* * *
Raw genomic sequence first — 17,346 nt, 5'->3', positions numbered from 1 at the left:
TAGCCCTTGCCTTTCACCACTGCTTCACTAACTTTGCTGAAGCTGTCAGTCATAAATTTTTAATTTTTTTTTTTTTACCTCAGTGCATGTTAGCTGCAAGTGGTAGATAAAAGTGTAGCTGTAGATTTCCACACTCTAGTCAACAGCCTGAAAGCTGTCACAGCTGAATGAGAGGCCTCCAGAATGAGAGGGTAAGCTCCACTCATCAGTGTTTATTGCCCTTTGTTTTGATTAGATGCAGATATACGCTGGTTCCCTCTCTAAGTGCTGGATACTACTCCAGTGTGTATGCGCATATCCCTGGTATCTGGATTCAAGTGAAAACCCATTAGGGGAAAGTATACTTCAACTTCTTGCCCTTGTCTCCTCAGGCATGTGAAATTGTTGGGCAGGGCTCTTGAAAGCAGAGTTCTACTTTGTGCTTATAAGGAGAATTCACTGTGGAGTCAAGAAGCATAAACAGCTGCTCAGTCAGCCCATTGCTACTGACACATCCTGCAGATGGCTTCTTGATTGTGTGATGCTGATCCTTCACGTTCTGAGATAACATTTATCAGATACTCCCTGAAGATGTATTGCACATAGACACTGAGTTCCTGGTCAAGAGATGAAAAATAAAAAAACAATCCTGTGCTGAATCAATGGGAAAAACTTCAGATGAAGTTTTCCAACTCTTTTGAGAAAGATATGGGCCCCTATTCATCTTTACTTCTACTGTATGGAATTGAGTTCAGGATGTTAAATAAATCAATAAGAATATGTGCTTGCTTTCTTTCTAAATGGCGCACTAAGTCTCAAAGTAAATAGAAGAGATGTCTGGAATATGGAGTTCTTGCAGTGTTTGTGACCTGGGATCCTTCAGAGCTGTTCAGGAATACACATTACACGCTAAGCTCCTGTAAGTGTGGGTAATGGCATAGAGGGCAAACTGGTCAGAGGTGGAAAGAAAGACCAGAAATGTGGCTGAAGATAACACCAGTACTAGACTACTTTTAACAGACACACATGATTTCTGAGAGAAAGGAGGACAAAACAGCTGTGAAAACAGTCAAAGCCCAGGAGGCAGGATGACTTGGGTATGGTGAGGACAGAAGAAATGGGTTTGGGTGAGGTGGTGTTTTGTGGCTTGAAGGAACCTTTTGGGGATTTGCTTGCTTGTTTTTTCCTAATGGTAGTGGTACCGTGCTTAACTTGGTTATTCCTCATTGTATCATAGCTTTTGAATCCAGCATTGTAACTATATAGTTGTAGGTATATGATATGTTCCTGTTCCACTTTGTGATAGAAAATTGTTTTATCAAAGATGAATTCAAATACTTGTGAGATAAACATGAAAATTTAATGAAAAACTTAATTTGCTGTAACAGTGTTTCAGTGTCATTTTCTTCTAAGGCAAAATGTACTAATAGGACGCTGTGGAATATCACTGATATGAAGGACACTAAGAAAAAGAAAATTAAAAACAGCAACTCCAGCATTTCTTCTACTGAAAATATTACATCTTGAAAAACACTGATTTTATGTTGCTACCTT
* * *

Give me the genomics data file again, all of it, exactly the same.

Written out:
Raw genomic sequence first — 17,346 nt, 5'->3', positions numbered from 1 at the left:
TAGCCCTTGCCTTTCACCACTGCTTCACTAACTTTGCTGAAGCTGTCAGTCATAAATTTTTAATTTTTTTTTTTTTACCTCAGTGCATGTTAGCTGCAAGTGGTAGATAAAAGTGTAGCTGTAGATTTCCACACTCTAGTCAACAGCCTGAAAGCTGTCACAGCTGAATGAGAGGCCTCCAGAATGAGAGGGTAAGCTCCACTCATCAGTGTTTATTGCCCTTTGTTTTGATTAGATGCAGATATACGCTGGTTCCCTCTCTAAGTGCTGGATACTACTCCAGTGTGTATGCGCATATCCCTGGTATCTGGATTCAAGTGAAAACCCATTAGGGGAAAGTATACTTCAACTTCTTGCCCTTGTCTCCTCAGGCATGTGAAATTGTTGGGCAGGGCTCTTGAAAGCAGAGTTCTACTTTGTGCTTATAAGGAGAATTCACTGTGGAGTCAAGAAGCATAAACAGCTGCTCAGTCAGCCCATTGCTACTGACACATCCTGCAGATGGCTTCTTGATTGTGTGATGCTGATCCTTCACGTTCTGAGATAACATTTATCAGATACTCCCTGAAGATGTATTGCACATAGACACTGAGTTCCTGGTCAAGAGATGAAAAATAAAAAAACAATCCTGTGCTGAATCAATGGGAAAAACTTCAGATGAAGTTTTCCAACTCTTTTGAGAAAGATATGGGCCCCTATTCATCTTTACTTCTACTGTATGGAATTGAGTTCAGGATGTTAAATAAATCAATAAGAATATGTGCTTGCTTTCTTTCTAAATGGCGCACTAAGTCTCAAAGTAAATAGAAGAGATGTCTGGAATATGGAGTTCTTGCAGTGTTTGTGACCTGGGATCCTTCAGAGCTGTTCAGGAATACACATTACACGCTAAGCTCCTGTAAGTGTGGGTAATGGCATAGAGGGCAAACTGGTCAGAGGTGGAAAGAAAGACCAGAAATGTGGCTGAAGATAACACCAGTACTAGACTACTTTTAACAGACACACATGATTTCTGAGAGAAAGGAGGACAAAACAGCTGTGAAAACAGTCAAAGCCCAGGAGGCAGGATGACTTGGGTATGGTGAGGACAGAAGAAATGGGTTTGGGTGAGGTGGTGTTTTGTGGCTTGAAGGAACCTTTTGGGGATTTGCTTGCTTGTTTTTTCCTAATGGTAGTGGTACCGTGCTTAACTTGGTTATTCCTCATTGTATCATAGCTTTTGAATCCAGCATTGTAACTATATAGTTGTAGGTATATGATATGTTCCTGTTCCACTTTGTGATAGAAAATTGTTTTATCAAAGATGAATTCAAATACTTGTGAGATAAACATGAAAATTTAATGAAAAACTTAATTTGCTGTAACAGTGTTTCAGTGTCATTTTCTTCTAAGGCAAAATGTACTAATAGGACGCTGTGGAATATCACTGATATGAAGGACACTAAGAAAAAGAAAATTAAAAACAGCAACTCCAGCATTTCTTCTACTGAAAATATTACATCTTGAAAAACACTGATTTTATGTTGCTACCTT